Been catching up with some reading in the last few days and just finished reading an article debunking some popular gardening myths.
The theory Human and animal urine is a source of nitrogen, which speeds up decomposition by boosting the activity of composting organisms.
Well, I’ve read this before. In one of my favourite books, Allotted Time, the two allotment holders seem to spend an inordinate time “watering” their compost. I’d thought about saving my own wee to give my compost bin a bit of a kick.
Would have been wasting my time, apparently:
The evidence Microorganisms are the workhorses of your compost heap and need nutrients, including nitrogen. This is found naturally in kitchen waste and green, sappy plant materials such as grass clippings. If you’ve got the right balance of nitrogen-rich and carbon-rich materials in your heap, there’s little evidence that adding extra nutrients benefits microorganisms and speeds up composting. We trialled compost activators in 2008 and found that nitrogen-rich fertiliser did not speed up composting. Too much nitrogen can, in fact, be detrimental, because it raises salt levels, which discourages worms and will turn your heap into a foul-smelling mess.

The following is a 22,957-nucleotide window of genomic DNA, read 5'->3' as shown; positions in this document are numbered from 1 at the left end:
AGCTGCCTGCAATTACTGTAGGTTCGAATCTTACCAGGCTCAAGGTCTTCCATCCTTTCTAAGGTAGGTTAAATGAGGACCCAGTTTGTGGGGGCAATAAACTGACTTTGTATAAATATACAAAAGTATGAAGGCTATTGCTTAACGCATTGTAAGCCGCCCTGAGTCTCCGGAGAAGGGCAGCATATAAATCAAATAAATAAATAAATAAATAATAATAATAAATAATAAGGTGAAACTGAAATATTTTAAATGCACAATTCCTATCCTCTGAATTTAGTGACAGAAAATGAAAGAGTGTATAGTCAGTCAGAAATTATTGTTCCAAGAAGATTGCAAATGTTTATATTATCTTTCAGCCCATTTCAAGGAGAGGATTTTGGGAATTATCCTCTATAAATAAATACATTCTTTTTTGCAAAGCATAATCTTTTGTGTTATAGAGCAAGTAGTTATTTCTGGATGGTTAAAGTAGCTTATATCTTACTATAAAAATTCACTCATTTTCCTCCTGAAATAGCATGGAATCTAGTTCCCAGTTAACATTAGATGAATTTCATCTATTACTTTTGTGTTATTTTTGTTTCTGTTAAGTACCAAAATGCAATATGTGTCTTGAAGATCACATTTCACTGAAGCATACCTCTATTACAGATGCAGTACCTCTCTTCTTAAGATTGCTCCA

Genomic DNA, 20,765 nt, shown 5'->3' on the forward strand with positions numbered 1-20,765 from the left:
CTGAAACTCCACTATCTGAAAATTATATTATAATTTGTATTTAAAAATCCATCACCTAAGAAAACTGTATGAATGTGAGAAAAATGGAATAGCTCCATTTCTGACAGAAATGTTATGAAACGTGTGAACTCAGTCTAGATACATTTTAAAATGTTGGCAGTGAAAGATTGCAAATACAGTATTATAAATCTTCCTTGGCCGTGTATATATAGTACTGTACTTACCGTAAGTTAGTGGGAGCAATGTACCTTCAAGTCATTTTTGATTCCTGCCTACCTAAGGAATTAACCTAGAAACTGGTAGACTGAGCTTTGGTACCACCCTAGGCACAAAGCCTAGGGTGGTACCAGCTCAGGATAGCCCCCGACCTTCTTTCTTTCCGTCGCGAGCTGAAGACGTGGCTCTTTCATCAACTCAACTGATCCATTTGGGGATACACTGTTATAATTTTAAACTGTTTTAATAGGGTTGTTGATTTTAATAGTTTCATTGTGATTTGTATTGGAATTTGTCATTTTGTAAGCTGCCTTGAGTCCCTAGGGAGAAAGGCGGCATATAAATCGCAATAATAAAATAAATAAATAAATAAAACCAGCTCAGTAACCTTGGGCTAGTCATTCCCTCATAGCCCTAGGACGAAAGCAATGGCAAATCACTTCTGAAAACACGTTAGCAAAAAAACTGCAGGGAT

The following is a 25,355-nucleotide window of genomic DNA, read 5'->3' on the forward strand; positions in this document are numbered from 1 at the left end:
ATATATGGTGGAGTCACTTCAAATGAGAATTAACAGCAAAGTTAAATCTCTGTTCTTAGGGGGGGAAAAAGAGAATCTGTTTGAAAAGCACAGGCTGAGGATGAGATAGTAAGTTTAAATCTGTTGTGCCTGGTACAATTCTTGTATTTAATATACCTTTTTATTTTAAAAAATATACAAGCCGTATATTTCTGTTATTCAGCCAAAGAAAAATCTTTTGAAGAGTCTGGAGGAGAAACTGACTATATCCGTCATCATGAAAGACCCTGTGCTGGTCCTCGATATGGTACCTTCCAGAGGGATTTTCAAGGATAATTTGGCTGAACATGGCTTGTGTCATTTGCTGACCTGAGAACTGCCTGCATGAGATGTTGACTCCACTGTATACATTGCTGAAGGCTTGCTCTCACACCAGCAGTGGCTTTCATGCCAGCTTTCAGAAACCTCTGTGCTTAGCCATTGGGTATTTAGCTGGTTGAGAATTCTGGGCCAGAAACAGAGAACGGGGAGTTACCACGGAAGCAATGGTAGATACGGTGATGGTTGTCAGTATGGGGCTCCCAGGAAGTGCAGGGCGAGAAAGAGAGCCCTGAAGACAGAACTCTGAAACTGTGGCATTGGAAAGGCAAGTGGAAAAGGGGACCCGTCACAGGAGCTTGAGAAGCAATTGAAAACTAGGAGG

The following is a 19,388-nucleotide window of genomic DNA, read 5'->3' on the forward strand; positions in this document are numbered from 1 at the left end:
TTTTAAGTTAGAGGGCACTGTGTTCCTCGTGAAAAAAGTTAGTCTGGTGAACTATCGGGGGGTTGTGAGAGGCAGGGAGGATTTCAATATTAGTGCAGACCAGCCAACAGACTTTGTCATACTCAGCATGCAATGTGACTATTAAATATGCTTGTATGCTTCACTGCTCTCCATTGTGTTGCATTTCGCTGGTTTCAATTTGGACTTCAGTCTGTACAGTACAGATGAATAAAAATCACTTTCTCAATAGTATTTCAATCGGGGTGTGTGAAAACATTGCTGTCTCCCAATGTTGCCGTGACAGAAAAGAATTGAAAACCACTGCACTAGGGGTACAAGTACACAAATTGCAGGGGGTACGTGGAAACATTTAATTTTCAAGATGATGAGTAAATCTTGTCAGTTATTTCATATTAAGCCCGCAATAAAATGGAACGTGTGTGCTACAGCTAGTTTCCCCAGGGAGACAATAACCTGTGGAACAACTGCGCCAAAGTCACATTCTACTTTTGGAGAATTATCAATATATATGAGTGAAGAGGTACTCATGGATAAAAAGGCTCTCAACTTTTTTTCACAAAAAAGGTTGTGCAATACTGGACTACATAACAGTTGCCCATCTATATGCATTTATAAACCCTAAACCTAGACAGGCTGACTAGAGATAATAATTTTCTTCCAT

So it’s an old wives’ tale?
The verdict False: urine may be beneficial in composting if there is not enough fresh, green material in your heap, but it will not speed up composting in a balanced heap.
I use special compost bins on rollers which claim to produce good compost in a matter of 6 weeks or so. The key is to get a good balance of wet and dry matter. I have taken to using shredded paper and cardboard to give me that balance.
Over five or six years, the bins have done a fine job and I get the extra added bonus of liquid fertiliser which drains into a reservoir below the bins.
Looks like I won’t be spending a penny over the bin – so to speak.